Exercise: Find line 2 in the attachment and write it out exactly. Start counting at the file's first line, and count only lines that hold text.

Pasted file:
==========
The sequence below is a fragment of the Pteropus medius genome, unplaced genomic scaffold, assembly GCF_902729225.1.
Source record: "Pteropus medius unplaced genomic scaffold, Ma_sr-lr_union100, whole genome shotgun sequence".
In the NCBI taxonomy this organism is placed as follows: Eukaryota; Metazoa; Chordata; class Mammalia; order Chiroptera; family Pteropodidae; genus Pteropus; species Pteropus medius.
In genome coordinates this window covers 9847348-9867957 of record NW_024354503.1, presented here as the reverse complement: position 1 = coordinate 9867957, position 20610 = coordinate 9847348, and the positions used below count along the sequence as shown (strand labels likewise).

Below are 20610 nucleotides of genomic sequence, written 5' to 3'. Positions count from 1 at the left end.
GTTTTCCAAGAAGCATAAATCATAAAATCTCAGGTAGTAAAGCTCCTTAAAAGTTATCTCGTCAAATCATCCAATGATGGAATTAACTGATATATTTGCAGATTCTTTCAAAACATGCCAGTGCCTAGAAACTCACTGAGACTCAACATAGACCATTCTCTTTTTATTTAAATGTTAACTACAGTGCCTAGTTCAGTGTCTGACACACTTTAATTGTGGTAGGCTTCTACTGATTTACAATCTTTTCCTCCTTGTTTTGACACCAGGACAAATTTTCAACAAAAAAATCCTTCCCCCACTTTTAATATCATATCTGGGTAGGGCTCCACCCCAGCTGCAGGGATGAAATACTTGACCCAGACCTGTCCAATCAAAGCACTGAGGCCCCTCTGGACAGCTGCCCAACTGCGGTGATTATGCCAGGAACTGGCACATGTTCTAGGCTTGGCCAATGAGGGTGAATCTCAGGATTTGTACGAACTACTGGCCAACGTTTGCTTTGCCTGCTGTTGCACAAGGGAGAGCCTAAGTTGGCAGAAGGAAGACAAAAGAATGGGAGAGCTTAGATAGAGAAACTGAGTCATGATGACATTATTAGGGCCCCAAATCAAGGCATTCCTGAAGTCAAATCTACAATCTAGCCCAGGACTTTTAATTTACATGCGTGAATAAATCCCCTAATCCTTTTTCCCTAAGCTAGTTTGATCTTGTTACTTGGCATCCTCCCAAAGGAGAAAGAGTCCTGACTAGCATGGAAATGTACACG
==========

Source record: "Pteropus medius unplaced genomic scaffold, Ma_sr-lr_union100, whole genome shotgun sequence".